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Omnivore

What fake news really is

Romy Jaster (Berlin) and David Lanius (KIT): What is Fake News? Axel Gelfert (TU Berlin): Fake News: A Definition. Lili Levi (Miami): Real “Fake News” and Fake “Fake News”. Philosophers on fake news: Haeun Kim on Arendt and Foucault on power and truth in media politics. Robert B. Talisse on how there’s no such thing as fake news (and that’s bad news). Joshua Habgood-Coote (Bristol): Stop Talking about Fake News! Ari Ezra Waldman (NYLS): The Marketplace of Fake News. Matteo Monti (SSSA): The New


Paper Trail

Joseph O’Neil, the author of the novel Netherland, talks with Guernica about political fiction, his favorite Supreme Court decision, and the characters in his new book of stories, Good Trouble: “These are, for the most part, bourgeois American men and women that we’re reading about. They don’t lay a greater claim to one’s compassion or

Syllabi

The Roots of the Alt-right

Mike WendlingDuring the last presidential election cycle, you may have read reports describing the alt-right—a loosely organized group of anti-PC, anti-feminist, race-obsessed online warriors—as a strange, newly

Daily Review

The Overstory

Richard Powers’s latest novel seems like a response to the call for serious fiction of the Anthropocene. Focusing on the 1990s “timber wars” in California’s redwood forests, The Overstory treats the idea of agency as a collective one, and depicts the human realm as inextricable from the natural world.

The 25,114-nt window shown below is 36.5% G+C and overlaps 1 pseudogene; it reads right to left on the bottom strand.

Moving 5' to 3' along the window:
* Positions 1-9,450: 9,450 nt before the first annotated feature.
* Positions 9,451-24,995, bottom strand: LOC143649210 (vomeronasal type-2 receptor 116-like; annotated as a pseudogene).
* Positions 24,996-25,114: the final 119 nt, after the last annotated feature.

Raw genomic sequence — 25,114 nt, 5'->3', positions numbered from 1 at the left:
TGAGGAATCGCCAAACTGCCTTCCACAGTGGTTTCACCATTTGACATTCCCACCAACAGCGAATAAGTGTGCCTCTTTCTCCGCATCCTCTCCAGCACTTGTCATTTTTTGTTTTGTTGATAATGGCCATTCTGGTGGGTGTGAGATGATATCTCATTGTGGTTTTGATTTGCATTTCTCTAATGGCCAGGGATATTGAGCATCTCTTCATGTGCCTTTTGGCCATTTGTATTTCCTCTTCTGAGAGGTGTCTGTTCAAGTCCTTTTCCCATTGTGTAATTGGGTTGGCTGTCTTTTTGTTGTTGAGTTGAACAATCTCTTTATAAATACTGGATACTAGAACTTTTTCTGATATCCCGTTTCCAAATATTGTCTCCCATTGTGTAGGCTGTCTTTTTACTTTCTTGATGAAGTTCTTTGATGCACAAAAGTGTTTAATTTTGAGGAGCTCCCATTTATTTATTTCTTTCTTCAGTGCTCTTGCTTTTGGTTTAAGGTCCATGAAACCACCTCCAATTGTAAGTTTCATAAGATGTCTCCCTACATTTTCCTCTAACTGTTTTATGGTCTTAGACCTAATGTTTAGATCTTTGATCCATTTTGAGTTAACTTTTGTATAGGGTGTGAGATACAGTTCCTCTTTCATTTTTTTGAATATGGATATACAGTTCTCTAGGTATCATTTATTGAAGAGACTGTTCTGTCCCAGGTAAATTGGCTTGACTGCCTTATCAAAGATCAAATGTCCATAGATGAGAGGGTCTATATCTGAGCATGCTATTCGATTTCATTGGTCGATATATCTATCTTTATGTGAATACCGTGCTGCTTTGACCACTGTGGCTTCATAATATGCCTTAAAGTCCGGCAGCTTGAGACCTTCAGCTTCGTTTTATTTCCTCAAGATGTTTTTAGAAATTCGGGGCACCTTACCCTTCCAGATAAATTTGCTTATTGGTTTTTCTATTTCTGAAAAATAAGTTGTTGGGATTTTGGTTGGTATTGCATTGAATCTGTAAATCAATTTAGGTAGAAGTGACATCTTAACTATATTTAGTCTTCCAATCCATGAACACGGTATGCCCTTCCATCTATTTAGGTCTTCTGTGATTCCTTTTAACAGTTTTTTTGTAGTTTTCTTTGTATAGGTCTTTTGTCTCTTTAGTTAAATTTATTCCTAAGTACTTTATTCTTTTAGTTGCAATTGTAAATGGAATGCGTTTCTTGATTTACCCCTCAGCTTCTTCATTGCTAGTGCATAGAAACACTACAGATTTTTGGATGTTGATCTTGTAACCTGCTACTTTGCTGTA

Interviews

Keith Gessen

Keith Gessen’s timely and hilarious new novel, A Terrible Country, arrives ten years after his first, All the Sad Young Literary Men. The story follows Andrei Kaplan, an overeducated, underemployed young academic as he relocates to Moscow to look after his sick grandmother in the summer of 2008. Over the course of the year, Andrei cares for his grandmother, plays hockey, befriends revolutionaries, and falls in love.

Video

Bookforum: "Bleeding Hearts"

Excerpt

The Man Without a Nation

Amitava Kumar

The one activity that was perhaps the most stable part of my identity that first semester was the seminar I was taking with Ehsaan Ali. His class Colonial Encounters was held on Friday afternoons. The seminar participants required his special permission to join.

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